Skulachev 2014 Abstract MiP2014

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Mitochondria are sources, rather than sinks, of reactive oxygen species. Effects of mitochondria-targeted antioxidants.
Link:
Skulachev VP
Mitochondr Physiol Network 19.13 - MiP2014

Skulachev VP (2014)

Event: MiP2014

Assuming that mitochondria are sources of reactive oxygen species (ROS), causing a number of pathologies, predicts that mitochondria-targeted antioxidants should decrease intracellular ROS and cure humans suffering from various ROS-linked diseases much stronger than non-targeted antioxidants or antioxidants targeted to compartments other than mitochondria. The first observation of this kind was done by Murphy’s group, where mitochondria-targeted CoQ derivative MitoQ was found to inhibit ROS-induced apoptosis of cell cultures at 5∙102 times lower concentration than non-targeted CoQ [1]. Later, Chernyak’s group in our laboratory showed an even larger difference between mitochondria-targeted plastoquinones (SkQ1 or SkQR1) and non-targeted N-acetyl cysteine (NAC) and trolox [2-4]. The stronger effect of SkQs, compared to MitoQ, was mainly due to a much larger window between anti- and prooxidant activities of these quinones. A 106 difference between doses of SkQ1 and NAC was shown in our group by Kopnin and coworkers, who studied an increase in lifespan of p53-/- mice who died due to lymphoma [5]. Such a great advantage of SkQ1 over NAC could be predicted if one takes into account that (1) the antioxidant effect of SkQ1 results in a prevention of the chain reaction of cardiolipin peroxidation, localized in the inner mitochondrial membrane; and (2) extracellular SkQ1, in contrast to NAC, electrophoretically accumulates by a factor of 10 in cytosol, 103 in the mitochondrial matrix and 104 in the membrane, because of a high octanol/water distribution coefficient. As a result, SkQ1 concentration in the inner mitochondrial membrane can be 108 (10∙103∙104) times higher than extramitochondrial [SkQ1] [6,7]. Large differences between acting concentrations of SkQ1 and those of vitamin E or NAC were revealed by Kolosova and coworkers when studying progeric OXYS rats (age-dependent development of cataract, retinopathy and an IGF-1 decrease were investigated) [5-8]. Rabinovich and his colleagues succeeded in an in vivo targeting of catalase to mitochondria [9-12]. In particular, an antiprogeric effect was observed in “mutator” mice defective in the proof-reading domain of mitochondrial DNA polymerase [12]. Such mice were shown to have an elevated content of mitochondrial H2O2 [13]. Targeting of catalase to nucleus or peroxisomes proved to be much less effective than to mitochondria [9].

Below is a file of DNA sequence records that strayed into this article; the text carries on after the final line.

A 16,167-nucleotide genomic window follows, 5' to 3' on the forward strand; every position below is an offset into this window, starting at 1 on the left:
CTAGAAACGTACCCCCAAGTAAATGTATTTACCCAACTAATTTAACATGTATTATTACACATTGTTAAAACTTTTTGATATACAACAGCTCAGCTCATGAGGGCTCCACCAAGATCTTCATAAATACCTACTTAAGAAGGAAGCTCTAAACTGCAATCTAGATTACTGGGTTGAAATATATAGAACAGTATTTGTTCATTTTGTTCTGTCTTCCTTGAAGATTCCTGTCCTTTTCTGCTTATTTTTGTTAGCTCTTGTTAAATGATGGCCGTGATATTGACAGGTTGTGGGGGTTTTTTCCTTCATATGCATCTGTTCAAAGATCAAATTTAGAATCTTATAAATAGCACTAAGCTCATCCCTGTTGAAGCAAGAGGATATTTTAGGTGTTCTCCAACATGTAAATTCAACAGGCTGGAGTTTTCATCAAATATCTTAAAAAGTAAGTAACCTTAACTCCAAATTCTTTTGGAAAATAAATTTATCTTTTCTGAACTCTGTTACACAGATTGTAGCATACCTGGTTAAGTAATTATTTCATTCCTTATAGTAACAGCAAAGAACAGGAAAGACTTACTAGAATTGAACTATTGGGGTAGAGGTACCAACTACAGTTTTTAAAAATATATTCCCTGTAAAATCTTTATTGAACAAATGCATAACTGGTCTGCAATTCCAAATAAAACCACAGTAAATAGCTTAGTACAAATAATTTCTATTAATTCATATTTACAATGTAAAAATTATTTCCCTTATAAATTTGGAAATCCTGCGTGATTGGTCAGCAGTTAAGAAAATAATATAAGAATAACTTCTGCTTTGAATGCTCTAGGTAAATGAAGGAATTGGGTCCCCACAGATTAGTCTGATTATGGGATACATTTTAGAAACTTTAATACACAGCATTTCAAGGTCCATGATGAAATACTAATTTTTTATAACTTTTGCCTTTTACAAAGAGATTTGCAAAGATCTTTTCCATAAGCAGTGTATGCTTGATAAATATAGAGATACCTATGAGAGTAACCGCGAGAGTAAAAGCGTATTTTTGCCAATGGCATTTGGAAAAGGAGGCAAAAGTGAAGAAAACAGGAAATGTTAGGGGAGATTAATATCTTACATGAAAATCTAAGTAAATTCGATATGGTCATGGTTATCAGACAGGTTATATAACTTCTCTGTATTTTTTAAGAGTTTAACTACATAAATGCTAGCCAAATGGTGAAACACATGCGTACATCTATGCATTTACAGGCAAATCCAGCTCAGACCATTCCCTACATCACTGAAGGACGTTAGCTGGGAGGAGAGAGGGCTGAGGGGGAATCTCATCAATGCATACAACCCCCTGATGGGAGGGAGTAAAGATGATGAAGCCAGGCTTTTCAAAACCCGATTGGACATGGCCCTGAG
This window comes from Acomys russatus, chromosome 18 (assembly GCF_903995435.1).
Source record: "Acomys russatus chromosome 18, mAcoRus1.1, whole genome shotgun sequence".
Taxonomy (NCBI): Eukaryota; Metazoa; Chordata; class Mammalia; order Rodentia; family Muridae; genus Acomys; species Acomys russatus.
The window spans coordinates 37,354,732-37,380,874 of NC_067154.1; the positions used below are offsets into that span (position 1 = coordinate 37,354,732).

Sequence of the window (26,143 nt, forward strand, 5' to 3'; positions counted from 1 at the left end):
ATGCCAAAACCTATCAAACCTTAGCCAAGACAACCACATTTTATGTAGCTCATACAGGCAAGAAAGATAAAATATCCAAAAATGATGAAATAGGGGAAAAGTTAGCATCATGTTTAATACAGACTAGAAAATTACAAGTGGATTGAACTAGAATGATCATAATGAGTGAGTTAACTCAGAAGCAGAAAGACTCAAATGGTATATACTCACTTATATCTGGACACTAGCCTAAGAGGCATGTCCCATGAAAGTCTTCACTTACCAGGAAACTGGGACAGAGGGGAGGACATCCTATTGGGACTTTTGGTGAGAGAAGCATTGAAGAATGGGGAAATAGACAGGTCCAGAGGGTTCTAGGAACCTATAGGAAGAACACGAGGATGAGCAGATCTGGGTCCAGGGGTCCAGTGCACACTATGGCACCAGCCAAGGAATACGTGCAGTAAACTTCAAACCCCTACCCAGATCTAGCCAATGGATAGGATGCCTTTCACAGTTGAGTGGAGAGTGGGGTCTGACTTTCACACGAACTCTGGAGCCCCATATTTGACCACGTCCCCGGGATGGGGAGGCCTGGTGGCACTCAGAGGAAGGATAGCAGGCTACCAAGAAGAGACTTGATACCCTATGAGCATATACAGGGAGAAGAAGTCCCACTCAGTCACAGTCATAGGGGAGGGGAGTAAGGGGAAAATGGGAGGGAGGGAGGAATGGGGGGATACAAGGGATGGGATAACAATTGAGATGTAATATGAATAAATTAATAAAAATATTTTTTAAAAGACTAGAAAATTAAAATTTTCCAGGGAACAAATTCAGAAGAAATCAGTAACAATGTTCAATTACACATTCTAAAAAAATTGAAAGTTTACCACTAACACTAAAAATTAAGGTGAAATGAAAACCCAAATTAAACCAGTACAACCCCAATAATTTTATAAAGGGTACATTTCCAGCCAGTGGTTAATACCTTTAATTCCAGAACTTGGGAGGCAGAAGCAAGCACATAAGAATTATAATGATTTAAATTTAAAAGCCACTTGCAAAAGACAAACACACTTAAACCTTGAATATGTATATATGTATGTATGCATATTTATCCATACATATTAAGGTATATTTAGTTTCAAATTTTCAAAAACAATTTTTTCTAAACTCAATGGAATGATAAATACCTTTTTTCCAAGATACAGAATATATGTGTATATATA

The final aim of ROS studies is certainly the treatment of ROS-induced pathologies in humans. There is already a precedent when a mitochondria-targeted antioxidant - eye drops Visomitin containing 250 nM SkQ1, which is an efficient treatment of the previously incurable disease “dry eye syndrome” [14,15] - were officially recommended as a medicine and became available in pharmacies. Clinical trials of this drug showed that it is also beneficial in two other age-related diseases, i.e. cataract and glaucoma. Again, SkQ1 proved to be much more efficient than thymolol, a non-targeted antioxidant.


O2k-Network Lab: RU Moscow Skulachev VP


Labels: MiParea: mt-Membrane, mt-Medicine, Patients  Pathology: Aging;senescence, Inherited  Stress:Oxidative stress;RONS  Organism: Mouse, Rat 




Event: B2, Oral  MiP2014 

Affiliation

Lomonosov Moscow State Univ, Belozersky Inst Physico-Chem Biol, Moscow, Russia. - skulach@belozersky.msu.ru

References

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